Landmark international agreement enters into force-legally prohibiting unregulated commercial fishing

From: Fisheries and Oceans Canada

Ottawa, ON – With climate change causing Arctic ice to melt at an alarming pace, the central Arctic Ocean is now opening up to increased international interest, including the potential for commercial fishing and shipping activity.

To help protect the Arctic’s fragile ecosystems, the Honourable Bernadette Jordan, Minister of Fisheries, Oceans, and the Canadian Coast Guard, announced that the historic Agreement to Prevent Unregulated High Seas Fisheries in the Central Arctic Ocean has come into effect.

As of today, under the Agreement, no commercial fishing can take place in the central Arctic Ocean until parties have a greater scientific understanding of the area and its ecosystem and measures are in place to regulate commercial fisheries.

Signed by Canada, Norway, Russia, the United States, China, Iceland, Japan, the Republic of Korea, the European Union and Denmark in respect of Greenland and the Faroe Islands in 2018, this legally binding agreement is the first international agreement of this magnitude to be reached before commercial fishing takes place in a high seas area.

The participation and inclusion of Arctic Indigenous Peoples and Northern communities, and the traditional knowledge they can contribute, is written into the Agreement particularly in developing the Agreement’s scientific research and monitoring program. Their knowledge, in conjunction with scientific research, will be important in determining effective conservation and management measures for the area.

The Arctic and its future is a priority for the Government of Canada and for Arctic Indigenous Peoples. This Agreement shows leadership from Canada and its partners for responsible stewardship of the central Arctic Ocean. This will also help with global efforts to combat illegal, unreported, and unregulated fishing, which is a serious risk to our global oceans and economy.

Quotes

“This important agreement is about responsible ocean stewardship and is necessary to protect this rapidly changing area already impacted by climate change and the threat of illegal fishing. By working with other nations and drawing upon the traditional knowledge of the Arctic Indigenous Peoples, Canada is helping to protect the Arctic’s diverse and dynamic ecosystems for future generations.”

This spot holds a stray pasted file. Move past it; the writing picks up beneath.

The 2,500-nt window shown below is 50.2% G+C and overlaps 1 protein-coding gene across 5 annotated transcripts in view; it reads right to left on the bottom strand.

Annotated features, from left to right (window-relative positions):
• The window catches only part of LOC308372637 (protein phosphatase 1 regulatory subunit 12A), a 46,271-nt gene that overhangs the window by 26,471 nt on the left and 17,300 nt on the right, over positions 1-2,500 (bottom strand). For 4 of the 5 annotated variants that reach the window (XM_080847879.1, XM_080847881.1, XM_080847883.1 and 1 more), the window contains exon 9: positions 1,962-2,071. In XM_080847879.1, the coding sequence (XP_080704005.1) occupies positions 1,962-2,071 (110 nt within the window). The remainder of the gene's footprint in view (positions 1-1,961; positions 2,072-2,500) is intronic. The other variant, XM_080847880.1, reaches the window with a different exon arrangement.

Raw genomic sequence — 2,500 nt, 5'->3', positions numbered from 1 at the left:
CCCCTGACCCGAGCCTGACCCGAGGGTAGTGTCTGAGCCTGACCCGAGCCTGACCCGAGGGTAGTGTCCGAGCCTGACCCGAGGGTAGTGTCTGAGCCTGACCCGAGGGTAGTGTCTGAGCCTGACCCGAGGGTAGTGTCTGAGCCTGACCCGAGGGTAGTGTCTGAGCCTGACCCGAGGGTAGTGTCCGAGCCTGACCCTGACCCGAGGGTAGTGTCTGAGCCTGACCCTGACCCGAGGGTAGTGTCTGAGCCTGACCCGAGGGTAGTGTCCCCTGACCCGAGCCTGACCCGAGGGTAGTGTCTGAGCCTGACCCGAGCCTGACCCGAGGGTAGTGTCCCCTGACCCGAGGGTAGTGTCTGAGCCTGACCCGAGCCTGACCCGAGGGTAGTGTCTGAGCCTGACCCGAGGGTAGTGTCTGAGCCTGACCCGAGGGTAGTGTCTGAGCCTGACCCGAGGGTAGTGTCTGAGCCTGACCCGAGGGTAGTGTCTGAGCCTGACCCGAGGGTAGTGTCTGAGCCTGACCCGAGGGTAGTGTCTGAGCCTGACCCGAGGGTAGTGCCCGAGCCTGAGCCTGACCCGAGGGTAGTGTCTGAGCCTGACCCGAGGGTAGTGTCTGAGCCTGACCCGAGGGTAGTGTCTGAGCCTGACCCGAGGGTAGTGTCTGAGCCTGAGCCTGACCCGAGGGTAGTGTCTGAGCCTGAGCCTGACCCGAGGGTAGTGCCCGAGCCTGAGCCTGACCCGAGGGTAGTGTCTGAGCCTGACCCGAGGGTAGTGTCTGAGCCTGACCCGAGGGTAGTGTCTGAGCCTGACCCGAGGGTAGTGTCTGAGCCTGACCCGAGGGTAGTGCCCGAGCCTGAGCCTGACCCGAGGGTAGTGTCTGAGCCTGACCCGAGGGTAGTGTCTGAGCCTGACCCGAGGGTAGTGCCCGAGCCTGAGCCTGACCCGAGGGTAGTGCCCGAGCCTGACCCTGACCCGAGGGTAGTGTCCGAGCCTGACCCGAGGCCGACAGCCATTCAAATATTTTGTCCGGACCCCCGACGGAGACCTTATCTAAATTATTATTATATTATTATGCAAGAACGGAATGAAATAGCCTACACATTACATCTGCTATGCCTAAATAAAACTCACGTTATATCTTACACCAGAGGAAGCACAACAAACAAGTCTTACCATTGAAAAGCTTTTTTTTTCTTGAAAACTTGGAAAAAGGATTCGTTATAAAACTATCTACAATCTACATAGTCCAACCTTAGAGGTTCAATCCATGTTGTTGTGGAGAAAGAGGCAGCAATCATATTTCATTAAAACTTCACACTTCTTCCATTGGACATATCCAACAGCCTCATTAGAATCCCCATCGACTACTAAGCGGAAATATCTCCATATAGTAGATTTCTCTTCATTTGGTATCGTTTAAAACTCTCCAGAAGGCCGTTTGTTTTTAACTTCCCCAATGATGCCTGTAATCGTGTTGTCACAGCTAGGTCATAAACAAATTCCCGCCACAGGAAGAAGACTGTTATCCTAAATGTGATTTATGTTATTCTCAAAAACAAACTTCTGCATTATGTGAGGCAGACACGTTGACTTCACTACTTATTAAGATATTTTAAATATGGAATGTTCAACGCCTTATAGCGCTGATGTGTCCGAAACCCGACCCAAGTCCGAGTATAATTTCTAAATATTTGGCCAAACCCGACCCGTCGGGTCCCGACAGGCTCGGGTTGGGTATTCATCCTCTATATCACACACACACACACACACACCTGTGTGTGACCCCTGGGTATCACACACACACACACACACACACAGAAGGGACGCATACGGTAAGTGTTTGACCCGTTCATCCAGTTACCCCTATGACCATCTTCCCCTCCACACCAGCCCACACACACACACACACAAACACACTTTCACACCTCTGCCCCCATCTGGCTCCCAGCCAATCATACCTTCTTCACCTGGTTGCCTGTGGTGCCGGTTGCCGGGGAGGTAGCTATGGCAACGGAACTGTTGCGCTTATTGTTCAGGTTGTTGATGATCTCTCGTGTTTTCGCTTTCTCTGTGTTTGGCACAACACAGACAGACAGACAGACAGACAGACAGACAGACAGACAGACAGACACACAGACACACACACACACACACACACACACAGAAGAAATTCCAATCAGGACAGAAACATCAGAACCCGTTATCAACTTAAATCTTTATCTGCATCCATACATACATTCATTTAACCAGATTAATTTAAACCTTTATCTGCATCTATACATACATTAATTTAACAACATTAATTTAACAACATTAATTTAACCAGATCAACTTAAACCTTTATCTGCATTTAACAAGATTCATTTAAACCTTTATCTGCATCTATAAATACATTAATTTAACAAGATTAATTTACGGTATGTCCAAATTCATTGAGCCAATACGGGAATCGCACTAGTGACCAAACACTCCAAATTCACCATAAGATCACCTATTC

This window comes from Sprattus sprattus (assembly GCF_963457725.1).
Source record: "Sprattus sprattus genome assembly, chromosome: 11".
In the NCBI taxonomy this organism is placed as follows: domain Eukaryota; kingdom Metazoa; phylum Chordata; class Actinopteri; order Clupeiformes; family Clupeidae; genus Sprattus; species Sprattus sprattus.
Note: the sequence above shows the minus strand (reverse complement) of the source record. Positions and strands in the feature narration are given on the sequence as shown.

The Honourable Bernadette Jordan, Minister of Fisheries, Oceans and the Canadian Coast Guard

“As the Arctic continues to change, our government will be there to ensure its vital ecosystems are protected. This agreement reflects the value of traditional knowledge that Arctic Indigenous Peoples and Northern communities contribute.”

The Honourable Daniel Vandal, Minister of Northern Affairs

Quick facts

  • The Agreement covers roughly 2.8 million km2, an area about the size of Quebec and Ontario combined.

  • Throughout the negotiation process, Canada engaged with Inuit organizations, including the Inuit Circumpolar Council Canada, and with key stakeholders including territorial governments, the fishing industry, and environmental groups to share information on the negotiating process and to seek their views and input.

  • The Agreement will be valid for an initial period of 16 years. After this period, it will be extended for additional five-year periods, subject to agreement of the Parties.

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